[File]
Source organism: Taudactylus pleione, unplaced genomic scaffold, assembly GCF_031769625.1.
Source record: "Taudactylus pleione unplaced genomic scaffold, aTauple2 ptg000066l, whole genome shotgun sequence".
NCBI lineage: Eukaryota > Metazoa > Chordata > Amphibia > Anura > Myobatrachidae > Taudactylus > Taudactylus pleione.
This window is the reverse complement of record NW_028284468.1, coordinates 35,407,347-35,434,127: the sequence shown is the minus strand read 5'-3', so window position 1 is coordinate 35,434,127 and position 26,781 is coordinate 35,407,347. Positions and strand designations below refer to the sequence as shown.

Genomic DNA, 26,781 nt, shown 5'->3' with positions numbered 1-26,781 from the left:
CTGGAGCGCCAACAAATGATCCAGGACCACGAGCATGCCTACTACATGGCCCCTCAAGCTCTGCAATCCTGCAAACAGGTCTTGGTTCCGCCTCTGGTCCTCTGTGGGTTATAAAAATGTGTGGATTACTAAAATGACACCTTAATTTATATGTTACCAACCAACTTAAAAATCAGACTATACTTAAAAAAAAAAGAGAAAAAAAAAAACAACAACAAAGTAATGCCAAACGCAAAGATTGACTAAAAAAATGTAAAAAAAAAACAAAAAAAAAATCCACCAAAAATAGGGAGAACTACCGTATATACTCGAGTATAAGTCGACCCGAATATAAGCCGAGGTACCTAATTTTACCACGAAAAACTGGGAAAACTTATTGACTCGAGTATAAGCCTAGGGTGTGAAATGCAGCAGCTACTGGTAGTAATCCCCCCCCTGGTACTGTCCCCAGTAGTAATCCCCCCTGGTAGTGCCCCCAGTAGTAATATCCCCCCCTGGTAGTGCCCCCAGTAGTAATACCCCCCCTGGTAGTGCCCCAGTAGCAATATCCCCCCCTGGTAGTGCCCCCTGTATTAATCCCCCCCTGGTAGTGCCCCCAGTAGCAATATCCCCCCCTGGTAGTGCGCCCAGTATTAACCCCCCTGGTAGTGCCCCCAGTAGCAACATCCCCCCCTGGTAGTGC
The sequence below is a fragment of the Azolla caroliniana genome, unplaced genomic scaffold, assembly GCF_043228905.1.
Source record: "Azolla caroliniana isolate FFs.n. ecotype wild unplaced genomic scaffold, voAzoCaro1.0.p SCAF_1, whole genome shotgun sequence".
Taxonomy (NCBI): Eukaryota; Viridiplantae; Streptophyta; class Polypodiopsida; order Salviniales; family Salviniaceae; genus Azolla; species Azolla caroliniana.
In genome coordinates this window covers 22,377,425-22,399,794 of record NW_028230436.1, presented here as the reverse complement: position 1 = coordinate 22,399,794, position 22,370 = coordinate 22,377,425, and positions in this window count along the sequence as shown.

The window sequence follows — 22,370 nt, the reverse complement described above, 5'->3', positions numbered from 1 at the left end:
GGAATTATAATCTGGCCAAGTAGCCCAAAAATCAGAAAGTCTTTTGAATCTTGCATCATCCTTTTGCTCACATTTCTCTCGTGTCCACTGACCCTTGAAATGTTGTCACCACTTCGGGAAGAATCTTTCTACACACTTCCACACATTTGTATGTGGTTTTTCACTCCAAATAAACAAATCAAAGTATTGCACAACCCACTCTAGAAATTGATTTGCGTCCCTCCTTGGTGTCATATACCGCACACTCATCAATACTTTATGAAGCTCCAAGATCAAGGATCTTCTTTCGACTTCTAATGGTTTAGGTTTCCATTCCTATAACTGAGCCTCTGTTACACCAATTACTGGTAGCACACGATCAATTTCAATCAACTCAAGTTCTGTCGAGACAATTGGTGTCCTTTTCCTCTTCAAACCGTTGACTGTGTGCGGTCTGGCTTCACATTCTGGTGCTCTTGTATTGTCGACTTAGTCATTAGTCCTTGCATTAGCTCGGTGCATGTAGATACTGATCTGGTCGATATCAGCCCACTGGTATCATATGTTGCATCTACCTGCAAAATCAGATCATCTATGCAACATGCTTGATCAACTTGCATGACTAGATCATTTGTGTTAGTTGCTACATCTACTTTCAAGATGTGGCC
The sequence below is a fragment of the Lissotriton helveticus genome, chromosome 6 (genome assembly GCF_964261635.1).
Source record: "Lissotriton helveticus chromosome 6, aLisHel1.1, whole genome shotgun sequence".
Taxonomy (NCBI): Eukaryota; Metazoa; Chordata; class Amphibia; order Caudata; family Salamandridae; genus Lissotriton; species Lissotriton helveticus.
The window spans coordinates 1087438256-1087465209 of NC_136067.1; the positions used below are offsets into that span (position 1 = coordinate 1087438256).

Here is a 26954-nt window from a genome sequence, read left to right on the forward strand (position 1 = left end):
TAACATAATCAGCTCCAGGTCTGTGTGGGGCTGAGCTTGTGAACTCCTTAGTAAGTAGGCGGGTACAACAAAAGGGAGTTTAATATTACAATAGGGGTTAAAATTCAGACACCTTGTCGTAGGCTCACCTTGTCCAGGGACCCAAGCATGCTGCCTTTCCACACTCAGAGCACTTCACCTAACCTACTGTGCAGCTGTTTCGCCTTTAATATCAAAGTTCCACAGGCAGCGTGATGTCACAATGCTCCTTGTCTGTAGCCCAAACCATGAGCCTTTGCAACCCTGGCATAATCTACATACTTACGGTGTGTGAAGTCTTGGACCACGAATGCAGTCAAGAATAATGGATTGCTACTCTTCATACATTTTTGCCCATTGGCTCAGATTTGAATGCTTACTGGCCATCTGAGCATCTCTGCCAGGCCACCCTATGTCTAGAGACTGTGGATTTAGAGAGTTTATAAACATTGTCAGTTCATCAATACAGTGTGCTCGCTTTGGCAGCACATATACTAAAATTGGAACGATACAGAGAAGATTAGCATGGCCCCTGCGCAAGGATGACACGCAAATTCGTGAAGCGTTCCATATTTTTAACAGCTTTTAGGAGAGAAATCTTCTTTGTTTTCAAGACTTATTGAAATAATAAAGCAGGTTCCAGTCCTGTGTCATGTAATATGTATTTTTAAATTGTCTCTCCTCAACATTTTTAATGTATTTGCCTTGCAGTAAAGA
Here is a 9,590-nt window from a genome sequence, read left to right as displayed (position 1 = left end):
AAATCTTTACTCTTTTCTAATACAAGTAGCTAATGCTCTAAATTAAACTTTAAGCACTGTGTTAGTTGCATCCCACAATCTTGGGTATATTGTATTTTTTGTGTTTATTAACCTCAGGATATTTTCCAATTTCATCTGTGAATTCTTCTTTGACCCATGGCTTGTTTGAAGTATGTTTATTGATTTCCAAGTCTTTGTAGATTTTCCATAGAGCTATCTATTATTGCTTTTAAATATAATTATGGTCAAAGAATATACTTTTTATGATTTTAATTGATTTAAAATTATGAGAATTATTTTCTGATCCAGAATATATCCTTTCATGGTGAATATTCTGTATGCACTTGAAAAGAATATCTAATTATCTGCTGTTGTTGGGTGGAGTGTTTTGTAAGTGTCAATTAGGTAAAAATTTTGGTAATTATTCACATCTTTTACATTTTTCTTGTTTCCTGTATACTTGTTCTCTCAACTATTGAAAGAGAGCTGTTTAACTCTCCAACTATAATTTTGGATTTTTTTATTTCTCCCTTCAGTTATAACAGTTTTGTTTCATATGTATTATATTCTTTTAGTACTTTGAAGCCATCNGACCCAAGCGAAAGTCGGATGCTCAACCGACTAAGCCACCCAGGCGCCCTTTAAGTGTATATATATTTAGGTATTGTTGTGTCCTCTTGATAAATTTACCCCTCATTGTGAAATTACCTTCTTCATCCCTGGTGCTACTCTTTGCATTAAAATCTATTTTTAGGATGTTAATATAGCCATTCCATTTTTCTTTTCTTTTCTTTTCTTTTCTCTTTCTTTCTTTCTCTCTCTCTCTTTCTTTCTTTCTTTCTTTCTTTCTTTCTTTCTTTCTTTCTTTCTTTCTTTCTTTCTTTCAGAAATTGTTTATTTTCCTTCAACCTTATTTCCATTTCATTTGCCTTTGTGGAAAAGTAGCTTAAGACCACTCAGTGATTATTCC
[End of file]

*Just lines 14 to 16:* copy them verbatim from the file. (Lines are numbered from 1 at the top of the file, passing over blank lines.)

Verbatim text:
Source record: "Lissotriton helveticus chromosome 6, aLisHel1.1, whole genome shotgun sequence".
Taxonomy (NCBI): Eukaryota; Metazoa; Chordata; class Amphibia; order Caudata; family Salamandridae; genus Lissotriton; species Lissotriton helveticus.
The window spans coordinates 1087438256-1087465209 of NC_136067.1; the positions used below are offsets into that span (position 1 = coordinate 1087438256).